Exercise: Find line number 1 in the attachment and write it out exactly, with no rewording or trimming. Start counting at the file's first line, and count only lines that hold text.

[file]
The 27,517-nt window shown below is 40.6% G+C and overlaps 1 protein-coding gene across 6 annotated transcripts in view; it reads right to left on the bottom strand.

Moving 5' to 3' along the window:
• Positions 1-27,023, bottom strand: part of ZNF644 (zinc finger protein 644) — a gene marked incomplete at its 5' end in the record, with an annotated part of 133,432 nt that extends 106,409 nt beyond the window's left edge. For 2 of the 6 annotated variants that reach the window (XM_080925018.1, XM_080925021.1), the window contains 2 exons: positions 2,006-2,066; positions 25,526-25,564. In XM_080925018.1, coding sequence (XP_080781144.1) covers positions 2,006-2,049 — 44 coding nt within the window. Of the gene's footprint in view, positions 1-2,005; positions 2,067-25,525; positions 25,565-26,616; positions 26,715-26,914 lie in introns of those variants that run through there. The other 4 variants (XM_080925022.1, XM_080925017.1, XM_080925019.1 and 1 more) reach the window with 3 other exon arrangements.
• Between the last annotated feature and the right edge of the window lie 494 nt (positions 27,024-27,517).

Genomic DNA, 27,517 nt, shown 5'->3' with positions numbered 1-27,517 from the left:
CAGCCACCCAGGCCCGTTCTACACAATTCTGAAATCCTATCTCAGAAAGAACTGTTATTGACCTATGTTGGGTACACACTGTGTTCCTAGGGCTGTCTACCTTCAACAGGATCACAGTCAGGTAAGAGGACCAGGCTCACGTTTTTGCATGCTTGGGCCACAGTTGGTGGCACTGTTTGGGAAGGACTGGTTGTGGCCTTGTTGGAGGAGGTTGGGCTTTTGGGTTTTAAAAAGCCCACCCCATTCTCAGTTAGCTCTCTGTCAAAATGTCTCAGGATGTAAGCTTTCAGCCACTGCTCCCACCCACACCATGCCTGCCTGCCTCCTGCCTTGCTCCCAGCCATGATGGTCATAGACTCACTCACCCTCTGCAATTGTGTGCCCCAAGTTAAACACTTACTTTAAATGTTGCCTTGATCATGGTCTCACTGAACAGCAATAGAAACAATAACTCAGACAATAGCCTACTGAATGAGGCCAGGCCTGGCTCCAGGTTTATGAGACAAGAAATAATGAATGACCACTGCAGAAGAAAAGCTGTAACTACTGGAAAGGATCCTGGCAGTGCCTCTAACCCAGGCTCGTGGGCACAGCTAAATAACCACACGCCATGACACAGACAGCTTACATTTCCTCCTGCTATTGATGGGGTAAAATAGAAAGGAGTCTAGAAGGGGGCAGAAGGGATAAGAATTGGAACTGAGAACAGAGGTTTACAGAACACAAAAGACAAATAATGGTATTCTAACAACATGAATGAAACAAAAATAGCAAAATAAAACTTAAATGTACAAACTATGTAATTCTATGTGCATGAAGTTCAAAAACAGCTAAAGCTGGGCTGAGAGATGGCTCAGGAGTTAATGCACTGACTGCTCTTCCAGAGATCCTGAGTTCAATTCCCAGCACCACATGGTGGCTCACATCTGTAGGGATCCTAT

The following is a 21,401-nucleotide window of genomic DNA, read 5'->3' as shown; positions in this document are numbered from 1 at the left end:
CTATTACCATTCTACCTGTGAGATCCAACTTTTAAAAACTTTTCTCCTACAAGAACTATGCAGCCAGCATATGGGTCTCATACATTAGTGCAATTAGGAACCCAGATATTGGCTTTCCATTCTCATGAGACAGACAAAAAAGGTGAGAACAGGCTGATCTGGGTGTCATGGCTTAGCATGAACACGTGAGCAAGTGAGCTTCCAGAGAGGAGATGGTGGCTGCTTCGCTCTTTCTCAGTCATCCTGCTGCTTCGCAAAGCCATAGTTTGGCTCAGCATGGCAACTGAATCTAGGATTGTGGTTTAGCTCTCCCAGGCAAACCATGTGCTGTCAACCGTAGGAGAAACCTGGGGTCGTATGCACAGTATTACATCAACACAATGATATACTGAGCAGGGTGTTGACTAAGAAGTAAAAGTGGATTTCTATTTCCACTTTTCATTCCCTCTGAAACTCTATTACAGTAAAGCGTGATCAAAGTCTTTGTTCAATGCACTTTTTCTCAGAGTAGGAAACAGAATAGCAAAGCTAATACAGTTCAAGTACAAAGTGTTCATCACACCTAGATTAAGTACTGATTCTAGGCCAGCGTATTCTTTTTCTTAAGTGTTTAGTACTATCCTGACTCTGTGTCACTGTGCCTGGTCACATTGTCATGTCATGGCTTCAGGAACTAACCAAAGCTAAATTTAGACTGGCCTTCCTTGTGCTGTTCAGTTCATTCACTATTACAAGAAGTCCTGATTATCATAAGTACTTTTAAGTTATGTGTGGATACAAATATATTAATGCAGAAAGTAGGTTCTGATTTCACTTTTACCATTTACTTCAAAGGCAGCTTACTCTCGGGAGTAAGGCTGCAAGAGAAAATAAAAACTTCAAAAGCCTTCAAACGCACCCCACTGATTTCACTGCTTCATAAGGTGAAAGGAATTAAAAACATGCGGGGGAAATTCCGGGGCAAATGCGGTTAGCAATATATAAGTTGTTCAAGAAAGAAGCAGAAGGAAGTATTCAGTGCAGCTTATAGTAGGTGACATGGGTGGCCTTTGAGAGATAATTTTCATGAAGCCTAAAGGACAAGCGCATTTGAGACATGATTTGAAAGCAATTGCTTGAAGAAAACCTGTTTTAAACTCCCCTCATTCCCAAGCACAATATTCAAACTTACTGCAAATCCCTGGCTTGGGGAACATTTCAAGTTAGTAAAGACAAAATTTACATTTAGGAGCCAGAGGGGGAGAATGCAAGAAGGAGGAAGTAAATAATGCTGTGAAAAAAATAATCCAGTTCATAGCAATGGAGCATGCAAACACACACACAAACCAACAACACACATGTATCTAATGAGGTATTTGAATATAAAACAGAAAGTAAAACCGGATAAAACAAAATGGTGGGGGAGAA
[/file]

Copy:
The 27,517-nt window shown below is 40.6% G+C and overlaps 1 protein-coding gene across 6 annotated transcripts in view; it reads right to left on the bottom strand.